Help With The Hard Stuff: ‘Be An Informed Shopper For Your Legal Services’


Part 9 (of 10)–“Be An Informed Shopper For Your Legal Services

Last column looked at some of the reasons agreements fail. This column notes some forms of legal services variously called “cutting edge” law or a “comprehensive law” movement, which try to better address the reasons agreements fail, especially the reasons of shallow peace, and lack of informed consent.

Remember, all forms of legal services, conventional or innovative, are very human, to me meaning that the practical, on-the-ground reality can be very different from the idealized or theoretical model. This to me means simply that you, the client, will want to be an informed shopper for your legal services. Select carefully, considering realistically your resources of time, money and energy, and your goals.

While many people distrust lawyers and their motivations (and there’s nothing wrong with that so long as individual lawyers are evaluated based on facts, and not on untested assumptions), truly, some lawyers want to “do good” not just “do law”. From hence come some of the newer developments in legal practice. Prof. Susan Daicoff studies lawyer personality and lawyer distress, the “soft skills” of the law, and what factors make lawyers effective, among other things. Her website includes information and links relating to thecomprehensive law movement, defined as nine main disciplines [“Therapeutic Jurisprudence (“TJ”), Preventive Law (“PL”), Procedural Justice (“PJ”), Holistic Justice or Law (“HJ”), Creative Problem Solving (“CPS”), Collaborative Law (“CL”), Transformative Mediation (“TM”), Restorative Justice (“RJ”), Problem Solving Courts or Processes (“PSCs”).”].

Another primary resource is practitioner lawyer Kim Wright’s site which aggregates information about what she calls “cutting edge” law, (“sometimes called comprehensive law, renaissance law transformational law, visionary law, conscious lawyering, holistic law or holistic justice, creative lawyering, and relationship-based lawyering”).

The best known of these is probably collaborative law, which is not really new (it is 30 years old) and pretty much limited to family law. It is perhaps better called collaborative practice and University of Missouri School of Law Professor John Landehas studied it extensively. His studies document that while many highly educated, high income Caucasians are highly satisfied with it, a distinct minority are dissatisfied. The primary reasons for dissatisfaction seem two-fold: (1) its high expense (ultimate costs may be lower than those in a fully litigated case but may also be significantly higher than costs using lawyers who are willing to work cooperatively but who are not bound by the formal collaborative practice requirements which can add substantially to its costs), and (2) the disqualification requirement that can leave clients feeling trapped into settlement because of the costs they would face to hire new attorneys and start over. Professor Lande finds that many collaborative practice professionals do not fully disclose to their clients the risks of the disqualification requirement [see, for example, his article available at his site, The Top Ten Reasons Collaborative Practitioners Give for Not Acknowledging Risks of Collaborative Practice (Particularly the Disqualification Agreement)John Lande. © John Lande 2009 (11-09)]. The result can be both a shallow peace, and one that resulted from the client’s initial lack of informed consent.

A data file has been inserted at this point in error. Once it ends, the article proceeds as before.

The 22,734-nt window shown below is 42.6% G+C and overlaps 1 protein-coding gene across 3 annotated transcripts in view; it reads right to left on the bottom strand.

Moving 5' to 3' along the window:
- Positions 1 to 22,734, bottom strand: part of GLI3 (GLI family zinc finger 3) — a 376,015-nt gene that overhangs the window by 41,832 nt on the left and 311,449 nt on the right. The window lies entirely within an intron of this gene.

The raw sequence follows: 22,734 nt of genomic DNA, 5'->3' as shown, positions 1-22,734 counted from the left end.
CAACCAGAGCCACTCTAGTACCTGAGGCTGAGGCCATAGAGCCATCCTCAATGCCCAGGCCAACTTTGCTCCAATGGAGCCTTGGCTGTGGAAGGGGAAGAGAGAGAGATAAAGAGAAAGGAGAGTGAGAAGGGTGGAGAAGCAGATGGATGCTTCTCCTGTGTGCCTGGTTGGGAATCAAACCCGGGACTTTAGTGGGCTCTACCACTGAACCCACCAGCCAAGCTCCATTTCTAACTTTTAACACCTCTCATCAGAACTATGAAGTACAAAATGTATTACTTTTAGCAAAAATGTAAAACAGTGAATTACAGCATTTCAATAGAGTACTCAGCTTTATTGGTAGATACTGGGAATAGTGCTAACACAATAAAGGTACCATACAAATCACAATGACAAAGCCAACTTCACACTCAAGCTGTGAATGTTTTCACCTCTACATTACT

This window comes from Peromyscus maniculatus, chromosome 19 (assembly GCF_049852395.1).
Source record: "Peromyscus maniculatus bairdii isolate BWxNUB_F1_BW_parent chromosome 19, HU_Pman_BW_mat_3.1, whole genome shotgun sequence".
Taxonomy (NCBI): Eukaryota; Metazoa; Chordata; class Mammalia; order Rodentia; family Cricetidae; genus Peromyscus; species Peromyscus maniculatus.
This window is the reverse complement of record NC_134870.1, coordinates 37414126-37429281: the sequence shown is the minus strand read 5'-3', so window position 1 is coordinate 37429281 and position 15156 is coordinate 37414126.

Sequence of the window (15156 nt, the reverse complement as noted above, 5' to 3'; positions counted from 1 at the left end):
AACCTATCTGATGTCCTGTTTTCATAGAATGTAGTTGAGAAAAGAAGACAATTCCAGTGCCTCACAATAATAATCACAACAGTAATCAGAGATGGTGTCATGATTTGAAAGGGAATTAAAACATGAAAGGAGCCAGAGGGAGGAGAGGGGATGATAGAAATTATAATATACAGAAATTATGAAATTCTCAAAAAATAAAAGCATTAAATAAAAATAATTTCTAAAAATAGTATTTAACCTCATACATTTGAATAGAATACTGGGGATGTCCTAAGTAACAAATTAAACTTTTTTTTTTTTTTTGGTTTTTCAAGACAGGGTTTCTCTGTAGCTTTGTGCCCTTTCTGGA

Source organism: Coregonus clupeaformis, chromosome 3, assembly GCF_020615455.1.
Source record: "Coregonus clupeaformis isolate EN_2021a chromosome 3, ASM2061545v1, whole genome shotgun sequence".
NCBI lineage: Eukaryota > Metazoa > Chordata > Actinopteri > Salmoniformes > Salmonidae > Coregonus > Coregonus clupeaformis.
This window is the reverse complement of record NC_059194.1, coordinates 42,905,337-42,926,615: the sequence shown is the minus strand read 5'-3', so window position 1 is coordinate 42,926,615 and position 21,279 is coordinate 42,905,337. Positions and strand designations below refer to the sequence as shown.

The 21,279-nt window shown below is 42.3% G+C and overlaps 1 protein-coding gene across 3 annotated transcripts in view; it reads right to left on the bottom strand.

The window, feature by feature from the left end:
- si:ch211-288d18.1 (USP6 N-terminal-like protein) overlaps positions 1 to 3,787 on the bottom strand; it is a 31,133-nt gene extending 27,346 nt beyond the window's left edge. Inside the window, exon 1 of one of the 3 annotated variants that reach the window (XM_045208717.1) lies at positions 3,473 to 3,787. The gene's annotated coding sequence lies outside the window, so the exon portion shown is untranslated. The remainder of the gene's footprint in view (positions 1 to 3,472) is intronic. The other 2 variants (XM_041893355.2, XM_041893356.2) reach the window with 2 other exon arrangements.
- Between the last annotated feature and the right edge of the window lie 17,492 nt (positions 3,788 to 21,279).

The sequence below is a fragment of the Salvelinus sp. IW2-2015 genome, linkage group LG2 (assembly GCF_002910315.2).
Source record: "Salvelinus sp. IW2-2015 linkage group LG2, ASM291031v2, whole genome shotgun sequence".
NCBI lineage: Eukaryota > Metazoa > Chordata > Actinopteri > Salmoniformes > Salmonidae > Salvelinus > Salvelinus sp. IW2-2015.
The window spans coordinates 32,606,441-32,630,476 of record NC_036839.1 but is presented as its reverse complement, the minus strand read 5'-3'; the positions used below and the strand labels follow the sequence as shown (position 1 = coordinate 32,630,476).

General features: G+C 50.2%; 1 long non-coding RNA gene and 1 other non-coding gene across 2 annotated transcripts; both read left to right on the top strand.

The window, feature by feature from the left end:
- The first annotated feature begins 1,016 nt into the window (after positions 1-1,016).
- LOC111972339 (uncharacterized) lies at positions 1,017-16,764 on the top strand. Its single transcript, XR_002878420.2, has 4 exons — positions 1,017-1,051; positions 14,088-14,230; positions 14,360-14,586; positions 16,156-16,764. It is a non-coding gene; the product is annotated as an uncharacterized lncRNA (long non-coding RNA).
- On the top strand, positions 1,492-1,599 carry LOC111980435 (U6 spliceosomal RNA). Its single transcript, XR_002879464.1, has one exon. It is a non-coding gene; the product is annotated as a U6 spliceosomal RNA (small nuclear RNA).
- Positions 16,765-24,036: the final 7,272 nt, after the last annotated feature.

For all forms of legal services, and all practitioners, I come back to this: how well do they do it? Do they do it well enough for your needs? Can you tell the difference? As Winston Churchill is reported to have said: However beautiful the strategy, you should occasionally look at the results.

Next week’s column, the last in this series, will overview some radical changes occurring within the entire legal profession due to the information and technology revolutions that are likely to affect the nature and quality of legal services you will be able to find to help you with the hard stuff.

Here’s the link to #1, Legal Process is All about Negotiation

Here’s the link to #2, Lawyers are Human, Too

Here’s the link to #3, Lawyers Can Be Quite Versatile

Here’s the link to #4, Best of all Prevent

Here’s the link to #5, Resolve if Possible

Here’s the link to #6, Contain if Necessary

Here’s the link to #7, The Goldilocks Principle

Here’s the link to #8, Getting Commitment, not just Agreement

Editor’s note: Look for “Help with the Hard Stuff” every second and fourth Thursday of the month in the Los Alamos Daily Post.

Gini Nelson, JD, MA has been practicing law since 1983. She’s a member of the State Bar of New Mexico’s Law Practice Management Committee, and the State of New Mexico’s First Judicial District Court’s Access to Justice Committee. Views expressed in the column are hers and not necessarily those of these Committees. This column is providing public information through the auspices of the Los Alamos Daily Post at www.ladailypost.comand is not providing legal advice. Nothing in this column is intended to be an advertisement or solicitation of business. Ms. Nelson’s law office website is at If you have questions that might be of general interest if answered in this column, please send them to ©2013 Gini Nelson Law Office

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